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PostPosted: Tue Apr 04, 2017 6:47 am 
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This article on Tom Brady is interesting for lots of reasons https://www.theguardian.com/sport/2017/ ... -longevity. Love him or hate him (I'm a Pittsburgh fan so you can figure my take), he takes both genetics and training to the highest level that not only got him to where he is, but keeps him there. So when I think of all the work guys working on the genetic side, at some point, there may be an even greater effect in the training piece. This is not only for the sake of getting good, but most importantly, keeping it at the highest level. We've all watched even the greats eventually wear down, and sometimes almost collapse as the 'thousand cuts' get to them. So the sustained training effort (now with new high tech tools) may point to different outcomes possible. It might also point to other genetic factors - not only a 'speed gene', but an 'injury recovery gene' that might be more important to allowing a horse to even realize his speed potential long term. We know that there are horses that have a capability to throw foals that can run for far more starts than the average. If there were a 'recovery gene', those runners might be able to endure the rigors of training/racing better to actually exploit their speed and endurance genetic capabilities. And make it to the Derby starting gate.

Of course human genetics and performance are doubly very different from equines, but the article may point to something regarding the old genes vs training debate. The equine training 'science' is out there in theory, but day to day in the shedrow is a whole other story.

jm

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PostPosted: Sat Apr 08, 2017 5:50 pm 
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I'd argue that it's more than just genetics vs. training...there's performance environment.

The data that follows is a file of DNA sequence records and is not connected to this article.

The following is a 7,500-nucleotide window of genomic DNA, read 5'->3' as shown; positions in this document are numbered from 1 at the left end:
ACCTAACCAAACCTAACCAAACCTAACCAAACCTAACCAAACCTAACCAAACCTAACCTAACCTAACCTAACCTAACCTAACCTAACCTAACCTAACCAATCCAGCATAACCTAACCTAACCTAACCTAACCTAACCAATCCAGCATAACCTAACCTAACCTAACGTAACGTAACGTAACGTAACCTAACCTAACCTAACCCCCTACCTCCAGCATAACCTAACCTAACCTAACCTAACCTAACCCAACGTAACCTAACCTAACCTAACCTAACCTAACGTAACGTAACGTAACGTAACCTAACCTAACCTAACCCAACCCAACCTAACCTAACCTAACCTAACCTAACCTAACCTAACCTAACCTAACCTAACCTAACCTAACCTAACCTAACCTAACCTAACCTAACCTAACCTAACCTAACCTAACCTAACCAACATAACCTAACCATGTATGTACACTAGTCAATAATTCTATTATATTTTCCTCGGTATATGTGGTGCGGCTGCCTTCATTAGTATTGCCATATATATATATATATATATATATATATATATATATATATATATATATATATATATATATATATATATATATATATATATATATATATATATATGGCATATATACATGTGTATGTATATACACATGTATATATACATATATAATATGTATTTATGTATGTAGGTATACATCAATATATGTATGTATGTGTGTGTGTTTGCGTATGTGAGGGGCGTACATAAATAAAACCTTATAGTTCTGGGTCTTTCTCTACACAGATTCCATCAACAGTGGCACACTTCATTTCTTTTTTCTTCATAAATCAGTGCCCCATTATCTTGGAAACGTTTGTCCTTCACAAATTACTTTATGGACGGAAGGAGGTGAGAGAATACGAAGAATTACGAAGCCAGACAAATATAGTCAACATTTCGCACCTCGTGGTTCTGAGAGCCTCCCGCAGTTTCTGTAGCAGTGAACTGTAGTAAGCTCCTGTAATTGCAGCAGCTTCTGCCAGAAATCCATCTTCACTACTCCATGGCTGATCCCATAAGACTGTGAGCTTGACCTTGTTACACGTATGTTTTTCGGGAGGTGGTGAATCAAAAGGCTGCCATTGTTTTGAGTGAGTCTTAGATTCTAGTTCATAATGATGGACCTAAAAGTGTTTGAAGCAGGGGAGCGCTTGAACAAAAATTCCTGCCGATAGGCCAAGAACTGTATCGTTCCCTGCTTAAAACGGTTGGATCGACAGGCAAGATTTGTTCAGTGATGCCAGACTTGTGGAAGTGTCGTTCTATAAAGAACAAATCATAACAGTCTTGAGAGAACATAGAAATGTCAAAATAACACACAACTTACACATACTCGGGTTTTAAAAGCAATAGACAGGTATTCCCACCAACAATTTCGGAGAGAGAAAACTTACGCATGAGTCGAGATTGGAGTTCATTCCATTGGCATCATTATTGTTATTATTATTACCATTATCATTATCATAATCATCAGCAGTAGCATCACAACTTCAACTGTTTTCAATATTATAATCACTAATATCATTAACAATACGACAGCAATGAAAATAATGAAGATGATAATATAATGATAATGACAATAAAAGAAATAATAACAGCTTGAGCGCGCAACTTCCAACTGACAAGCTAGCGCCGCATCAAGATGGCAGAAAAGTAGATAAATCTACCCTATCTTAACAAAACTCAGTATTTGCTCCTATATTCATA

Why, on average, do professional ice hockey players have longer careers than professional american football players? At least two reasons not related to genetics spring to mind: one, that as rough as ice hockey can be, your likelihood of serious injury on ice is lower than having a 300 pound man come charging at you at full speed with the intention to put your pelvis through your nostrils, and two, that the NHL by FAR has made a much more concerted and sophisticated effort at injury prevention. Case in point: the NHL started trying to keep their athletes from getting serious head injuries in the 1990s, right about the time the NFL was encouraging the "big hits" style of football that has, in hindsight, proved so damaging.

On the horse track, there are three common themes that come up over and over related to serious injuries:

1. Obstacles (chasing, jumps, and hurdles)....for obvious reasons.
2. Tight turns on tracks. You almost never see breakdowns on the Flemington straight, the Kenilworth straight, or the straight at Royal Ascot. You see breakdowns far more often on bullring tracks and wet turf courses with tight turns.
3. Very hard surfaces.

Like it or hate it, the California synthetic track experiment DID demonstrate that hard Cali tracks contributed to fatal breakdowns. That's not to say that horses weren't injured badly enough to retire, especially with hind end injuries until trainers figured out no toe grabs on synth and even to train barefoot on synth, but a horse with a soft tissue injury behind can often go into a pleasure home or low-level flat competition. A horse with blown sesamoids can't.

So, aside from genetics and training methods, any study on longevity of careers and how to increase the career longevity of a competitive horse HAS to take facilities and equipment into account. That includes better shoeing methods, supportive gear (e.g. breastplates won't prevent saddle slipping but they can minimise its impact), safer starting gates (I like the open-top gates seen in Aus/NZ), track condition and maintenance, track curvature and grading, and setup in training facilities.


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